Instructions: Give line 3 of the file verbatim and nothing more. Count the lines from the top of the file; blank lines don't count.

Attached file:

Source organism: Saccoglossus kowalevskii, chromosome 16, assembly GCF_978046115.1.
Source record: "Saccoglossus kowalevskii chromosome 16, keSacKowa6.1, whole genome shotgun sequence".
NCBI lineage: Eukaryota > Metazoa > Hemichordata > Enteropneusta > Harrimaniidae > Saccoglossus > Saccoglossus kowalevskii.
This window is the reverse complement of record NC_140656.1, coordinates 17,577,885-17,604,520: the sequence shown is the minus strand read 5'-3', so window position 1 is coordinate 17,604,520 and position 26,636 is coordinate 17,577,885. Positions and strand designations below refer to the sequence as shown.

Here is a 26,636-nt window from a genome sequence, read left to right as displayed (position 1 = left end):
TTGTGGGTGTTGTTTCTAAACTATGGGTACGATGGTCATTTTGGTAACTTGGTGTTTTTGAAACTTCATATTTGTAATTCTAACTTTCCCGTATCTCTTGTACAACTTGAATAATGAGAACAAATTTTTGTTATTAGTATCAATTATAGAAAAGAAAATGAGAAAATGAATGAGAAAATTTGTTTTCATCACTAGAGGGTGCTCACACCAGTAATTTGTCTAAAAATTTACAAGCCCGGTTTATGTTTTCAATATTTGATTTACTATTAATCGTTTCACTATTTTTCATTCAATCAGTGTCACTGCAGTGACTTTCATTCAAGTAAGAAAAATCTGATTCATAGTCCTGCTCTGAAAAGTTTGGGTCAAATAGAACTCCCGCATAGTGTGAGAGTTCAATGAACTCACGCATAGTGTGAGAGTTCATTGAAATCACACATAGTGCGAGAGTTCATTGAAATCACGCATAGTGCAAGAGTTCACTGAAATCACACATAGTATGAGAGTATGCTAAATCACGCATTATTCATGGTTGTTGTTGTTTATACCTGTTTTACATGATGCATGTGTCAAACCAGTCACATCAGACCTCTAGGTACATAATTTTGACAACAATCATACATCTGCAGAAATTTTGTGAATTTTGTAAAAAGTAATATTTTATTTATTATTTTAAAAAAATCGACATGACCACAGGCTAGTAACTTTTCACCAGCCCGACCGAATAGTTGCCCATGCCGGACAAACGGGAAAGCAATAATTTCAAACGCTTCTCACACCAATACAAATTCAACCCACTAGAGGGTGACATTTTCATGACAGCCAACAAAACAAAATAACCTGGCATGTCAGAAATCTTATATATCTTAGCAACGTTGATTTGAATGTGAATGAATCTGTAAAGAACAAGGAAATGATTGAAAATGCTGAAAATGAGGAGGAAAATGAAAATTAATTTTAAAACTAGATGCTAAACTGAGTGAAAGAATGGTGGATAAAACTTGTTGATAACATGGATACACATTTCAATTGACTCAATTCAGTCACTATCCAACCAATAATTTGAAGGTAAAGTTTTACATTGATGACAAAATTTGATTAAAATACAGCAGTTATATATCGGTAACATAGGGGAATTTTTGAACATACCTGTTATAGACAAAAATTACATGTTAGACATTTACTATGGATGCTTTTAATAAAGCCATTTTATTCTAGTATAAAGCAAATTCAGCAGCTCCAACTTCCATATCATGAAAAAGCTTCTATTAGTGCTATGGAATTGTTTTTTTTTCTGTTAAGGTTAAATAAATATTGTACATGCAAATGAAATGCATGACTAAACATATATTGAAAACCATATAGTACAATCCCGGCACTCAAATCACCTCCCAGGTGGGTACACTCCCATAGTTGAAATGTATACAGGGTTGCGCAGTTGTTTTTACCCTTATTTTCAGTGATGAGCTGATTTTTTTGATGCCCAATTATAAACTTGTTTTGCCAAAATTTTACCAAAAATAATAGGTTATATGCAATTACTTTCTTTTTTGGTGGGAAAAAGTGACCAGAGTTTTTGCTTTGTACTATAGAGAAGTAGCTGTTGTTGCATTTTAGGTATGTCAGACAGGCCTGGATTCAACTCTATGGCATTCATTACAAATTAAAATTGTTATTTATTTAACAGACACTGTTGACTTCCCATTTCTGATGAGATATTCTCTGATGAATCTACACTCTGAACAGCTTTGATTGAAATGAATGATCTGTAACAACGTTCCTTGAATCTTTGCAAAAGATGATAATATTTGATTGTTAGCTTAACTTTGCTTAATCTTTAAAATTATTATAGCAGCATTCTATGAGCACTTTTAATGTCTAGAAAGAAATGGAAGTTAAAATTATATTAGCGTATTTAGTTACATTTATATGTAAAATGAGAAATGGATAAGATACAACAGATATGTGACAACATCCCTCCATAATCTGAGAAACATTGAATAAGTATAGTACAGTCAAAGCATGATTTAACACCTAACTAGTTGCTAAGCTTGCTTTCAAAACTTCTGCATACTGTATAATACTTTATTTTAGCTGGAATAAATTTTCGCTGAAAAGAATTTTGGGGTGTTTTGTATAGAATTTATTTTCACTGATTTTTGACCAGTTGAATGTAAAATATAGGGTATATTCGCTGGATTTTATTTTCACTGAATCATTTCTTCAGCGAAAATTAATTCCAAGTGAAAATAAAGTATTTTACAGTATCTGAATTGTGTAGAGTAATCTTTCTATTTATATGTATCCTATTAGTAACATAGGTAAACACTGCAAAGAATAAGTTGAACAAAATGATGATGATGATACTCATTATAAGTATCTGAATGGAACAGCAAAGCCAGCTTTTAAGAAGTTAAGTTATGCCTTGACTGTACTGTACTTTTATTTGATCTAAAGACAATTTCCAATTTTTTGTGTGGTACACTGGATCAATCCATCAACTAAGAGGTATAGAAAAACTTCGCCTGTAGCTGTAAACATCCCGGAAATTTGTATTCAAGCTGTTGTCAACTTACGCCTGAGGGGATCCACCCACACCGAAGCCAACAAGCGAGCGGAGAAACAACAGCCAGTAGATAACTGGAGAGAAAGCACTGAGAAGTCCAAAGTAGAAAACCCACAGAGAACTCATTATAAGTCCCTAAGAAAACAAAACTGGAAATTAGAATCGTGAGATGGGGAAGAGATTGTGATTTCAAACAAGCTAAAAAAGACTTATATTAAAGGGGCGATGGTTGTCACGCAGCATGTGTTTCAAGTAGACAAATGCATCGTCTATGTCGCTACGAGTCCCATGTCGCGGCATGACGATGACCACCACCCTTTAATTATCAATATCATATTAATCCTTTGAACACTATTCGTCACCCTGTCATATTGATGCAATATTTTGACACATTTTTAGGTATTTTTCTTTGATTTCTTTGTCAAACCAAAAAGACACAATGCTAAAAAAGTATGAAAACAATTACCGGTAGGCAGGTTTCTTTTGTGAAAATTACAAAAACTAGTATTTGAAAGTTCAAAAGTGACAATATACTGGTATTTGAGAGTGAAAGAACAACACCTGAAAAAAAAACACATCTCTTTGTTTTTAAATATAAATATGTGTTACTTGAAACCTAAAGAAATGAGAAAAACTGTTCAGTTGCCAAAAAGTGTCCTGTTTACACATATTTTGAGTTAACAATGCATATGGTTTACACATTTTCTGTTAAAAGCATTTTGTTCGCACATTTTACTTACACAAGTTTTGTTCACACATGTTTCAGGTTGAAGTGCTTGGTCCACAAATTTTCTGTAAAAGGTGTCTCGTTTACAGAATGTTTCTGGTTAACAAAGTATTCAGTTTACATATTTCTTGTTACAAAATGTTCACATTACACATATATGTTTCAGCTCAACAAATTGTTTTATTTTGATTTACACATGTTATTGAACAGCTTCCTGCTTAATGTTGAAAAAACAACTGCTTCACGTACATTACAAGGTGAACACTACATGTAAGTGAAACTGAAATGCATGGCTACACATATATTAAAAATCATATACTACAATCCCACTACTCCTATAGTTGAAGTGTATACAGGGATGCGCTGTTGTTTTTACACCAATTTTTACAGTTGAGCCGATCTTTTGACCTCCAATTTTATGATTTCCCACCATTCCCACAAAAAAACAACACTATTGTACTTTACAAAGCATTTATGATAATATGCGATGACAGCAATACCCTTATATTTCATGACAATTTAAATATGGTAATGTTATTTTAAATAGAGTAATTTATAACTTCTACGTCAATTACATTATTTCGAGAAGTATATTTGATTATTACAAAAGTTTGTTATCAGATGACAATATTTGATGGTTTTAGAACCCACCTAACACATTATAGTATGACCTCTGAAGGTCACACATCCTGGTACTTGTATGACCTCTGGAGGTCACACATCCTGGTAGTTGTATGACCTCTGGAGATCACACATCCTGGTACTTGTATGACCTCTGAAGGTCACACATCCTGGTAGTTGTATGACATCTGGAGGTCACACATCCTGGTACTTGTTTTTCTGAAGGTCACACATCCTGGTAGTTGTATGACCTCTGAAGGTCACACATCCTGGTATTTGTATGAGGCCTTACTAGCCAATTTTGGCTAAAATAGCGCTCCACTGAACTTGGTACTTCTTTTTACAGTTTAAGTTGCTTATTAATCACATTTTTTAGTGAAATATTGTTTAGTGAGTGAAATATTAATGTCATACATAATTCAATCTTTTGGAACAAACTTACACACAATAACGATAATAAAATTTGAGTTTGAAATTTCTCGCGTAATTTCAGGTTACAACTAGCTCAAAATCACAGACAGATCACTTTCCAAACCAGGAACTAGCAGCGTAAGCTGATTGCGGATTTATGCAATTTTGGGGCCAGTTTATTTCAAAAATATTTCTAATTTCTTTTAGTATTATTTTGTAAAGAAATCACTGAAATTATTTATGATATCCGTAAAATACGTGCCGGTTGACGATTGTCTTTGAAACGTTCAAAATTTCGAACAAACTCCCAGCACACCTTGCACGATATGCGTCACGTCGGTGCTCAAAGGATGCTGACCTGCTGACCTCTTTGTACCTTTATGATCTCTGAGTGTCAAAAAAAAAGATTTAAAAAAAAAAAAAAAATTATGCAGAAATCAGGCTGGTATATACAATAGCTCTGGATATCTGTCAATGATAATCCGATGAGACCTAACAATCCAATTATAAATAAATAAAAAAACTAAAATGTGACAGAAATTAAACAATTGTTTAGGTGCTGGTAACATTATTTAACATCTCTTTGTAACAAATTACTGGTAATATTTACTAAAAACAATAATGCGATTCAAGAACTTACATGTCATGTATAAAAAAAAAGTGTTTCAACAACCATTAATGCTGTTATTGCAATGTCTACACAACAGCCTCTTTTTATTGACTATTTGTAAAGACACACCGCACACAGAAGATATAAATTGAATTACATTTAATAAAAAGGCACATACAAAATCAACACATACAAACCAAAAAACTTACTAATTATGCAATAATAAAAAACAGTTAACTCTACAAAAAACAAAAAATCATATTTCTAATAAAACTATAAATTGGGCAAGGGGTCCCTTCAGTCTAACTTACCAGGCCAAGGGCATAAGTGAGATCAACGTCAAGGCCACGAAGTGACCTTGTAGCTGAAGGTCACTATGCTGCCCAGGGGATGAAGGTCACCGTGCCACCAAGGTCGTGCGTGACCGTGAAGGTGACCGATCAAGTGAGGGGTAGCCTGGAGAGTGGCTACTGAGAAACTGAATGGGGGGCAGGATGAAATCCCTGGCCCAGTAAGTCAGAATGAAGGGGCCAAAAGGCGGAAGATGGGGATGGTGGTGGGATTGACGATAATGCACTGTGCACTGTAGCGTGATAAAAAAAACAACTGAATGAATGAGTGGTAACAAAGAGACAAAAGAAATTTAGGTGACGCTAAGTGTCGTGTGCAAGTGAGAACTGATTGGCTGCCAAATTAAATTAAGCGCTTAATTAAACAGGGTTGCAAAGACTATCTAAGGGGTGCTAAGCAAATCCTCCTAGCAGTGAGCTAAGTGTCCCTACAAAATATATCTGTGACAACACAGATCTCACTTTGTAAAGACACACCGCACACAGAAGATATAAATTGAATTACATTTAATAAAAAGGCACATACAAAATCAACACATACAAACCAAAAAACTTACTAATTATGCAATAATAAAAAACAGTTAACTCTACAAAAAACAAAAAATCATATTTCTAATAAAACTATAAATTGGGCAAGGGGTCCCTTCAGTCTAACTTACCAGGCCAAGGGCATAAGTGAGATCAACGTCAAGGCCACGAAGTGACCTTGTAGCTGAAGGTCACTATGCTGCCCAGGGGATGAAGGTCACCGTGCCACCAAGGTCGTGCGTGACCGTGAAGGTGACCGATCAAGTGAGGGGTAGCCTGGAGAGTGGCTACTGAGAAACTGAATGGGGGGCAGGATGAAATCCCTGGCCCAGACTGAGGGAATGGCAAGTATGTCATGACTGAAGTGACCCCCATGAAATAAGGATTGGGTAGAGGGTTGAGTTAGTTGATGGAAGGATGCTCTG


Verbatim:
NCBI lineage: Eukaryota > Metazoa > Hemichordata > Enteropneusta > Harrimaniidae > Saccoglossus > Saccoglossus kowalevskii.